New enclosures for takahē increase programme’s breeding potential
Archived content: This media release was accurate on the date of publication.
IntroductionThe upcoming takahē breeding season is more secure than ever thanks to two new purpose-built enclosures.
Date: 01 September 2017
DOC Rangers release takahē into their new breeding territory
Image: Julie Harvey | DOC
Six takahē breeding pairs now have two new secure territories to raise their chicks in this spring at the Burwood Takahē Centre near Te Anau and Maungatautari Ecological Island near Hamilton.
The Department of Conservation's Senior Takahē Ranger Glen Greaves says the new enclosures are a really positive result for the Recovery Programme in helping support the growing takahē population.
"The enclosure expansion has been a long time in the planning, and the final touches were being made by the team this month with the birds destined for Kahurangi National Park unexpectedly staying on to spend the breeding season at Burwood," explains Glen.
"With last year's juveniles coming in behind also needing space, the increased holding capacity has put us in a good place to deal with this change of plan."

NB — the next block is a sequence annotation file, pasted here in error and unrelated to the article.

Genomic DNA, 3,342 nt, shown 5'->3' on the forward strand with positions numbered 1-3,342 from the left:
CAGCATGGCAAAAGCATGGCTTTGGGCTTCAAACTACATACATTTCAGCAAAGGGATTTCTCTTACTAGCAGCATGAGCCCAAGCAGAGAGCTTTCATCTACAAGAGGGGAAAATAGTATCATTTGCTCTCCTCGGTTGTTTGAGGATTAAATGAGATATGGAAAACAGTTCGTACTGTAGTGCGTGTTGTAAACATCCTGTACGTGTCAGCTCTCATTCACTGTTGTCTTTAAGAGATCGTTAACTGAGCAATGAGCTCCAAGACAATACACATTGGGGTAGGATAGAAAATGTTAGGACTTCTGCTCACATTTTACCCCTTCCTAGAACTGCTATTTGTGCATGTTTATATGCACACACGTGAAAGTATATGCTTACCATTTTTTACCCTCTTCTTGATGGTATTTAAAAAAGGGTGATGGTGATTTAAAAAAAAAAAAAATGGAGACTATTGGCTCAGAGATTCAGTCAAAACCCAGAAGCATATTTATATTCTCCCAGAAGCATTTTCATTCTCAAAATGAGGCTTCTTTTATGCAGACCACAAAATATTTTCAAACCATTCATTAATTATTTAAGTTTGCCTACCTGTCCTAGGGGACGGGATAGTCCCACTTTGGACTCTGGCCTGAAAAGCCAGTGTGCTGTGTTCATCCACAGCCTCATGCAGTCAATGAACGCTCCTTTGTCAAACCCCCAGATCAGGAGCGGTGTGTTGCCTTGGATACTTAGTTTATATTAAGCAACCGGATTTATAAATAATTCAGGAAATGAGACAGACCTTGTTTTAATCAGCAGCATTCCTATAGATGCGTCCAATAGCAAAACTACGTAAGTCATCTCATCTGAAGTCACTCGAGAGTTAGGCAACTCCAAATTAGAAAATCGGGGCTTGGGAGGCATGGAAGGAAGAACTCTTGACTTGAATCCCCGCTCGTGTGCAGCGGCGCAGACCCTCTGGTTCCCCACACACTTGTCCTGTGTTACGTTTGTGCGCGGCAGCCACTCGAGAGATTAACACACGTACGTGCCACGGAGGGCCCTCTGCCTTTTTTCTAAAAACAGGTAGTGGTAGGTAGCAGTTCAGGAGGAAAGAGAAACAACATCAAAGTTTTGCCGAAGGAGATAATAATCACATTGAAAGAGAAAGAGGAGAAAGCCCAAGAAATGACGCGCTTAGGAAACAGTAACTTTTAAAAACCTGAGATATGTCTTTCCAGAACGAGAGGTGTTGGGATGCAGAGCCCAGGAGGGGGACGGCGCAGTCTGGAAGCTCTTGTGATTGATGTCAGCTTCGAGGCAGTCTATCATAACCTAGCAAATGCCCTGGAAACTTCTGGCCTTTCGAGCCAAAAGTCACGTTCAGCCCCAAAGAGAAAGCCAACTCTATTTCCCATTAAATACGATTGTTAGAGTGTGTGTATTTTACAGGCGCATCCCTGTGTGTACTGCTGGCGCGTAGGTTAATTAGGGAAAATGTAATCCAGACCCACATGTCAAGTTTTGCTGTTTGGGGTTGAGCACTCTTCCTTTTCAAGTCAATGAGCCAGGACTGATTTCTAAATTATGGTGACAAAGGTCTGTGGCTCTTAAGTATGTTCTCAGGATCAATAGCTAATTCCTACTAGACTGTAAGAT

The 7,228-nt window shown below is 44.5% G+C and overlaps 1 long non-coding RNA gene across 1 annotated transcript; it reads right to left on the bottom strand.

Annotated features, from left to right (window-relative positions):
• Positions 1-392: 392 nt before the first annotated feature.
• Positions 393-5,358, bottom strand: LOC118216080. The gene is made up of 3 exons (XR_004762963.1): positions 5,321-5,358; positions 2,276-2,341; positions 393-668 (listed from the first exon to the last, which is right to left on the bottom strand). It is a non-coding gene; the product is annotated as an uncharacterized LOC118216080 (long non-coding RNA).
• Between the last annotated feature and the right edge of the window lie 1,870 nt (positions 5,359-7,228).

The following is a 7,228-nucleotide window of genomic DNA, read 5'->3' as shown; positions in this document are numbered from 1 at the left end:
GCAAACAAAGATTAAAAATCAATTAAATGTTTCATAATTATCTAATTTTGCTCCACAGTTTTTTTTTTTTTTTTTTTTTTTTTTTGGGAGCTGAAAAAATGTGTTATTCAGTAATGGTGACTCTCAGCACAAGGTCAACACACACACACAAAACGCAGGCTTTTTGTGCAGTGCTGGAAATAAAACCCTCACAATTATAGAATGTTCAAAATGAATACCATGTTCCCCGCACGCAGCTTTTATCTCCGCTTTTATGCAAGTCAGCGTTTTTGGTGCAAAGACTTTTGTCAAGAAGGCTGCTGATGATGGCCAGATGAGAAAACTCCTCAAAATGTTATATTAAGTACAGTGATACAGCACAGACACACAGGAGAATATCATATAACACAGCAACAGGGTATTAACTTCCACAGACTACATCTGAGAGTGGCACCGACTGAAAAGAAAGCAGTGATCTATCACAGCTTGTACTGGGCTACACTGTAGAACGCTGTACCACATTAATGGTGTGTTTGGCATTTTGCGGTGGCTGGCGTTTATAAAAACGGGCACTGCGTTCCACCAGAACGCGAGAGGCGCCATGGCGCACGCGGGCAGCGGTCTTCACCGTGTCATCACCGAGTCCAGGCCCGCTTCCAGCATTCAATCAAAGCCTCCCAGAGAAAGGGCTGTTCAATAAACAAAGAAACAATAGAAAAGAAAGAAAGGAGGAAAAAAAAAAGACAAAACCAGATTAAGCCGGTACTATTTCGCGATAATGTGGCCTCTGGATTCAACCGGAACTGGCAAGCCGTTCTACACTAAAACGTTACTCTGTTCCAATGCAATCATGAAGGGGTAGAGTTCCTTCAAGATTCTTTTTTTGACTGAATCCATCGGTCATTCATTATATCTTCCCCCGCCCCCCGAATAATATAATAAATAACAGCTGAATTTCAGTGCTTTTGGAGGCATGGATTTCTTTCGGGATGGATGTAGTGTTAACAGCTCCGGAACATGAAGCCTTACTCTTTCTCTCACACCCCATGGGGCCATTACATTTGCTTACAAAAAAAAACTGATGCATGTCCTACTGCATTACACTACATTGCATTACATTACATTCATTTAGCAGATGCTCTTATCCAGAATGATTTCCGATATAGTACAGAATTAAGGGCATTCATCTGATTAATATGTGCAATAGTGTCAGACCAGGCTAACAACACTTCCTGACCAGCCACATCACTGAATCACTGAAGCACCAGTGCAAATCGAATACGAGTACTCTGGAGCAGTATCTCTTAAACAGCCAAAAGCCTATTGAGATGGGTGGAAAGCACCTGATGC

Secure, predator controlled breeding territories are crucial to the species' survival, giving vulnerable chicks a chance to mature. Across the two new secure enclosures, there will be capacity for up to 50 birds.
The Burwood Takahē Centre, the hub of the breeding programme, is the most productive of all the takahē breeding sites.
At nearly 135ha, the new Burwood enclosure nearly doubles the area of the original, built in 1987.
"This pen has been a critical part of the Programme for 30 years, not only as a breeding site, but also in providing habitat that is a perfect training ground for juveniles before being released in wild sites, such as the Murchison Mountains," Glen explains.
Over 200 juveniles have been successfully raised in the old enclosure.
At Maungatautari, the brand new Coopers Pen, enclosing 3ha of known successful takahē breeding habitat located on the mountain, was two years in the making and is now home to birds Brodie and Puiaki.
Both new enclosures were made possible through support from Mitre 10, official supplier to the Takahē Recovery Programme and over 1000 volunteer hours.
"Being based in Te Anau we have a great working relationship with our local Mitre 10 team, they are passionate about takahē and are always ready to help us problem solve the unique challenges we face at Burwood. We are also very fortunate to have such great support from volunteers" says Glen.".
Following a blessing of the pen from Jade Maguire from Ōraka-Aparima Rūnanga, 30 birds were released into the enclosure, including 5 breeding pairs.
Takahē Advocacy Ranger
Phone: +64 27 547 6076